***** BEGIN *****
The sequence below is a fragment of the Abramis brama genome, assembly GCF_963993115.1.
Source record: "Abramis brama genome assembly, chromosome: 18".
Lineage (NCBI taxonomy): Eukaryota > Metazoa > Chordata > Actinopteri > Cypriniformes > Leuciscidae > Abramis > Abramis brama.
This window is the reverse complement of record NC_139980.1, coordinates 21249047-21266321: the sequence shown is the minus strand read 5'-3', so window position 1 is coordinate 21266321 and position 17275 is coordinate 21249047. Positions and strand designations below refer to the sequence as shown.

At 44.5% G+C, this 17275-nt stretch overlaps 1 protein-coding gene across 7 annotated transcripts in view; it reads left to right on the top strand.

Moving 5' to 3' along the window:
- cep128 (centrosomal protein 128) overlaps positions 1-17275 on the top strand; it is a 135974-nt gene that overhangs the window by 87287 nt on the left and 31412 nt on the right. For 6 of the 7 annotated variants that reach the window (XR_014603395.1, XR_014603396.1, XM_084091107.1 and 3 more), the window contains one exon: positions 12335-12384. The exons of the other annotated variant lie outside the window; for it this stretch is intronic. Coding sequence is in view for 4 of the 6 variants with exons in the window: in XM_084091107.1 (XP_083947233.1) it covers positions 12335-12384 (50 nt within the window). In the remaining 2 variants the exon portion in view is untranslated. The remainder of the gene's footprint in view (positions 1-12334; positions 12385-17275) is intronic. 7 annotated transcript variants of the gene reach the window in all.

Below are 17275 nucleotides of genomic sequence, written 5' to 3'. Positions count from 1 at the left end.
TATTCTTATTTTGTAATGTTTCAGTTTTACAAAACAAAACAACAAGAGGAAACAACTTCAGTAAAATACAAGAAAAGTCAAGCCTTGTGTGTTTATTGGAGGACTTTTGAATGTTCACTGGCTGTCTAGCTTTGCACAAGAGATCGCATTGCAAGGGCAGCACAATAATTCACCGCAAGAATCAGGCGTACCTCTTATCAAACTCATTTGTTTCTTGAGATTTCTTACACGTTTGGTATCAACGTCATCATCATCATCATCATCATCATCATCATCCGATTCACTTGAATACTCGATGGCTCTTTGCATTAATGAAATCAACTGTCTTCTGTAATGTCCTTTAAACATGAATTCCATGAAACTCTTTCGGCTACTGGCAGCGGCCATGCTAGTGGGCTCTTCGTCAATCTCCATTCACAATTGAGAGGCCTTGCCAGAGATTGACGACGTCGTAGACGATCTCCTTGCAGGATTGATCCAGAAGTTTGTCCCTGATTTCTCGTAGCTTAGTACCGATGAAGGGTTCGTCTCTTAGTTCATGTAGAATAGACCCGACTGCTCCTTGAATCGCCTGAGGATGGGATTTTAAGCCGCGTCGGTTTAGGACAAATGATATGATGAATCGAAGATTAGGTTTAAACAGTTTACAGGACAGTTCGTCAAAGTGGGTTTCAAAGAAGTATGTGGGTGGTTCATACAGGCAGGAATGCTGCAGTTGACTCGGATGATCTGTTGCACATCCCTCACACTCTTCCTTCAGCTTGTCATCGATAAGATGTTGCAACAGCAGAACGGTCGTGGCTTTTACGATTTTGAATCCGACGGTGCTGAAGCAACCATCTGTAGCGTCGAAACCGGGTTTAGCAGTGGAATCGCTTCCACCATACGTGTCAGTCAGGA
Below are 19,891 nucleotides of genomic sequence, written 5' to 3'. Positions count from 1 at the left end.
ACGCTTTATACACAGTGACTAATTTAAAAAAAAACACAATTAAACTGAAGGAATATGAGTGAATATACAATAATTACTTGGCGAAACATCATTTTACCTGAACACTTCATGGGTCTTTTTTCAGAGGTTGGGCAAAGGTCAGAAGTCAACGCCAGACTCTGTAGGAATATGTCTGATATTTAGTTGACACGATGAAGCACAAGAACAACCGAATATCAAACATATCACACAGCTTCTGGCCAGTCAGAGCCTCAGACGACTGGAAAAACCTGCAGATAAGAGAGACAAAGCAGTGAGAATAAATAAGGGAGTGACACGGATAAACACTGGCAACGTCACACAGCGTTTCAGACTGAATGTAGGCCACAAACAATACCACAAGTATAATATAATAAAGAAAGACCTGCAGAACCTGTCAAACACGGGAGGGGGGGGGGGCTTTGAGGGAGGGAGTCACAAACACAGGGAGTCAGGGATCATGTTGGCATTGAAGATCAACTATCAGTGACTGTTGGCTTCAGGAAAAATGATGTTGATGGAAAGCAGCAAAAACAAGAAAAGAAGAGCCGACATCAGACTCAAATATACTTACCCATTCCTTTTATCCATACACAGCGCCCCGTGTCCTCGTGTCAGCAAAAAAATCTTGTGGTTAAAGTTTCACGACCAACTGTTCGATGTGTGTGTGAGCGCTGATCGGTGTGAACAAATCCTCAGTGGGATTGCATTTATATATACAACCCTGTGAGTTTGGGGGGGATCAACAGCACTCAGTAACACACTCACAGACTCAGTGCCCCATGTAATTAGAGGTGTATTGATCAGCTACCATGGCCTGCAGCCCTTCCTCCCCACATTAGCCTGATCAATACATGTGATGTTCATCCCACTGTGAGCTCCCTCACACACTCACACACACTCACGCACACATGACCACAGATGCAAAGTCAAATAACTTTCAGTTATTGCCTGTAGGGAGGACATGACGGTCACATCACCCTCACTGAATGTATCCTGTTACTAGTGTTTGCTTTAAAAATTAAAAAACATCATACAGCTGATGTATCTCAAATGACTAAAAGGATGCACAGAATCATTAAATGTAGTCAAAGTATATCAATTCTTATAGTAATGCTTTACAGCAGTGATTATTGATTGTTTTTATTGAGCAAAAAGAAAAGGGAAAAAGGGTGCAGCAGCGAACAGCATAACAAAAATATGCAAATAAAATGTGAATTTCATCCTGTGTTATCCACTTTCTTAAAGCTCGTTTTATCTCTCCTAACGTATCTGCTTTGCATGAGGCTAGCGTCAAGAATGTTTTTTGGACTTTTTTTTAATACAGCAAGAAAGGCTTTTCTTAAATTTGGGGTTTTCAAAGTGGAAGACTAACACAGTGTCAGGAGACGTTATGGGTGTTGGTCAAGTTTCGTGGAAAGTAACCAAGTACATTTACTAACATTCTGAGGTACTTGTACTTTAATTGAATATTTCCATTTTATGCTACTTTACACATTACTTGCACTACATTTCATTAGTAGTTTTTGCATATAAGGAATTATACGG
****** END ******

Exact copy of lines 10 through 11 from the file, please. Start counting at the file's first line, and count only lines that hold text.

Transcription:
Below are 19,891 nucleotides of genomic sequence, written 5' to 3'. Positions count from 1 at the left end.
ACGCTTTATACACAGTGACTAATTTAAAAAAAAACACAATTAAACTGAAGGAATATGAGTGAATATACAATAATTACTTGGCGAAACATCATTTTACCTGAACACTTCATGGGTCTTTTTTCAGAGGTTGGGCAAAGGTCAGAAGTCAACGCCAGACTCTGTAGGAATATGTCTGATATTTAGTTGACACGATGAAGCACAAGAACAACCGAATATCAAACATATCACACAGCTTCTGGCCAGTCAGAGCCTCAGACGACTGGAAAAACCTGCAGATAAGAGAGACAAAGCAGTGAGAATAAATAAGGGAGTGACACGGATAAACACTGGCAACGTCACACAGCGTTTCAGACTGAATGTAGGCCACAAACAATACCACAAGTATAATATAATAAAGAAAGACCTGCAGAACCTGTCAAACACGGGAGGGGGGGGGGGCTTTGAGGGAGGGAGTCACAAACACAGGGAGTCAGGGATCATGTTGGCATTGAAGATCAACTATCAGTGACTGTTGGCTTCAGGAAAAATGATGTTGATGGAAAGCAGCAAAAACAAGAAAAGAAGAGCCGACATCAGACTCAAATATACTTACCCATTCCTTTTATCCATACACAGCGCCCCGTGTCCTCGTGTCAGCAAAAAAATCTTGTGGTTAAAGTTTCACGACCAACTGTTCGATGTGTGTGTGAGCGCTGATCGGTGTGAACAAATCCTCAGTGGGATTGCATTTATATATACAACCCTGTGAGTTTGGGGGGGATCAACAGCACTCAGTAACACACTCACAGACTCAGTGCCCCATGTAATTAGAGGTGTATTGATCAGCTACCATGGCCTGCAGCCCTTCCTCCCCACATTAGCCTGATCAATACATGTGATGTTCATCCCACTGTGAGCTCCCTCACACACTCACACACACTCACGCACACATGACCACAGATGCAAAGTCAAATAACTTTCAGTTATTGCCTGTAGGGAGGACATGACGGTCACATCACCCTCACTGAATGTATCCTGTTACTAGTGTTTGCTTTAAAAATTAAAAAACATCATACAGCTGATGTATCTCAAATGACTAAAAGGATGCACAGAATCATTAAATGTAGTCAAAGTATATCAATTCTTATAGTAATGCTTTACAGCAGTGATTATTGATTGTTTTTATTGAGCAAAAAGAAAAGGGAAAAAGGGTGCAGCAGCGAACAGCATAACAAAAATATGCAAATAAAATGTGAATTTCATCCTGTGTTATCCACTTTCTTAAAGCTCGTTTTATCTCTCCTAACGTATCTGCTTTGCATGAGGCTAGCGTCAAGAATGTTTTTTGGACTTTTTTTTAATACAGCAAGAAAGGCTTTTCTTAAATTTGGGGTTTTCAAAGTGGAAGACTAACACAGTGTCAGGAGACGTTATGGGTGTTGGTCAAGTTTCGTGGAAAGTAACCAAGTACATTTACTAACATTCTGAGGTACTTGTACTTTAATTGAATATTTCCATTTTATGCTACTTTACACATTACTTGCACTACATTTCATTAGTAGTTTTTGCATATAAGGAATTATACGG